Lot # 53 1970 Ferrari 365 GT Coupe 2+2, Body by Pininfarina; S/N 13047; Engine # 13047; Oro Nasrullah/Black leather; Estimate $275,000 – $325,000; Cosmetic restoration, 2- condition; With Reserve; Hammered Sold at $250,000 plus commission of 10.00%; Final Price $275,000 – Borrani wire wheels, Michelin X tires, Ansa exhaust, triple Webers, woodrim steering wheel, power windows, pushbutton radio, dual mirrors, Borletti air conditioning, books, warranty card and tool roll. – Classiche certified. Massini documented. Matching numbers. Originally a U.S. car, then exported to Germany and had instruments converted to km. Cosmetically restored in the 2000s. Unrestored but maintained and detailed engine bay. Very well kept paint with a handful of chips on the nose. Black vents have a few bits of paint coming off. Wheels are original and look it, with forgivable age. Even panel gaps. Older replacement upholstery is still very good. Very good chrome. A sound, attractive Queen Mother in an unusual but fitting color. Ferrari Red Book Certified. – A Queen Mother is Superamerica looks for less than 250 GTE money in a front-engined 320hp V-12 Enzo-era Ferrari. That is definitely not a bad thing and this is definitely not a bad Queen Mother. The buyer got a quality car for a reasonable price.
Lot # 54 2007 Ferrari 599 GTB Fiorano Coupe, Body by Pininfarina; S/N ZFFFC60A770152365; Rosso Rubino/Tan leather piped in Brown; Estimate $700,000 – $800,000; Unrestored original, 2 condition; With Reserve; Not sold at Hammer bid of $610,000 – Silver one-piece alloy wheels, PZero tires, cross-drilled carbon ceramic brakes, 6-speed manual, power Daytona seats, SF shields, navigation, carbon fiber interior trim. – One of 20 built for the US market with a manual, loaded with expensive options for a $311,161 sticker price. Two owners 350 miles, regularly serviced and showroom fresh. – Open gate 6-speed Ferraris aren’t a dying breed, they’re dead, and already the late model manuals are super collectible although it’s doubtful they’re more collectible than the reported high bid here.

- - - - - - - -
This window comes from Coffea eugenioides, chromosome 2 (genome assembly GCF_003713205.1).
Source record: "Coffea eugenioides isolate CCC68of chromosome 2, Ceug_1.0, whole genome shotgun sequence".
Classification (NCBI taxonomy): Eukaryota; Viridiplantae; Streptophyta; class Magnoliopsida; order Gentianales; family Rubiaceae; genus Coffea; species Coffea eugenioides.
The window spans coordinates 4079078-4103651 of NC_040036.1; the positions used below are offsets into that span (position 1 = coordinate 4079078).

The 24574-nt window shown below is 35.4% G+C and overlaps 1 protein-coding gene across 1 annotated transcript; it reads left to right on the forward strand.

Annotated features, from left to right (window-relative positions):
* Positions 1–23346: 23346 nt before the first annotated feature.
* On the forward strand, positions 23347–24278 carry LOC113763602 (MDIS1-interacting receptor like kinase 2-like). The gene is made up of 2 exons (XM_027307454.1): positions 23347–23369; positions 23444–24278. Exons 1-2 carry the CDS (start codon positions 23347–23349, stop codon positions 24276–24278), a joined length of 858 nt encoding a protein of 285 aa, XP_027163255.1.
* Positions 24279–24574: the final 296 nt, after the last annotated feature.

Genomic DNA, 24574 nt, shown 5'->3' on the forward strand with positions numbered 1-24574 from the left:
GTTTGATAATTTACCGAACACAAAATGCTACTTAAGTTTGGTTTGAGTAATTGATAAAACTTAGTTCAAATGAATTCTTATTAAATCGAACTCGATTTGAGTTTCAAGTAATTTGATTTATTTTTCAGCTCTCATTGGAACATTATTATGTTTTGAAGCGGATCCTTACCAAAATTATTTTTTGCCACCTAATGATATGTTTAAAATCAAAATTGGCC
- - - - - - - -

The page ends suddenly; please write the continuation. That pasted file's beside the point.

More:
Lot # 59 1947 Cisitalia 202 Sport Cabriolet, Body by Vignale; S/N 054SC; Engine # 75; Maroon/Brown leather; White top; Estimate $525,000 – $625,000; Recent restoration, 1- condition; With Reserve; Hammered Sold at $500,000 plus commission of 10.00%; Final Price $550,000 – RHD. 1,089cc/63hp, dual single throat Weber carburetors, 4-speed, silver painted Borrani wire wheels, Cinturato tires, tan cloth boot cover, banjo spoke steering wheel. – One of 202 built. Restoration finished last year in the original colors. Class wins at Greenwich and Lime Rock Concours. Very good paint. Spotless underneath. Light wrinkling to the seats. Aged original steering wheel. A high quality, cared for fresh restoration to high standards now showing a little age and use. – It seems almost a shame to sell this meticulously researched and restored Cisitalia after only a few shows, but it also looks like the seller got to enjoy it on the road. The new owner got an exceptional vehicle with many miles and show fields in its future, paying a full but reasonable price for it.
Lot # 60 1988 Ferrari 328 GTB Coupe; S/N ZFFXA19A8J0075593; Rosso Corsa/Cream leather; Estimate $140,000 – $160,000; Unrestored original, 2- condition; No Reserve; Hammered Sold at $110,000 plus commission of 10.00%; Final Price $121,000 – Air conditioning, Alpine cassette stereo, Goodyear rubber, books and tools. – 12,385 miles, original and in nearly showroom condition with only a little driver’s seat wear. Twice judged Platinum by FCA judges, clean CarFax – Ferrari 328s are coming off a recent spate of popularity and some frothy prices with this result being representative of the new normal even for an original, low miles, well documented example but raising the prospect that there might be more downside. This price was within a rounding error of the price brought by a Testarossa with even fewer miles here later today.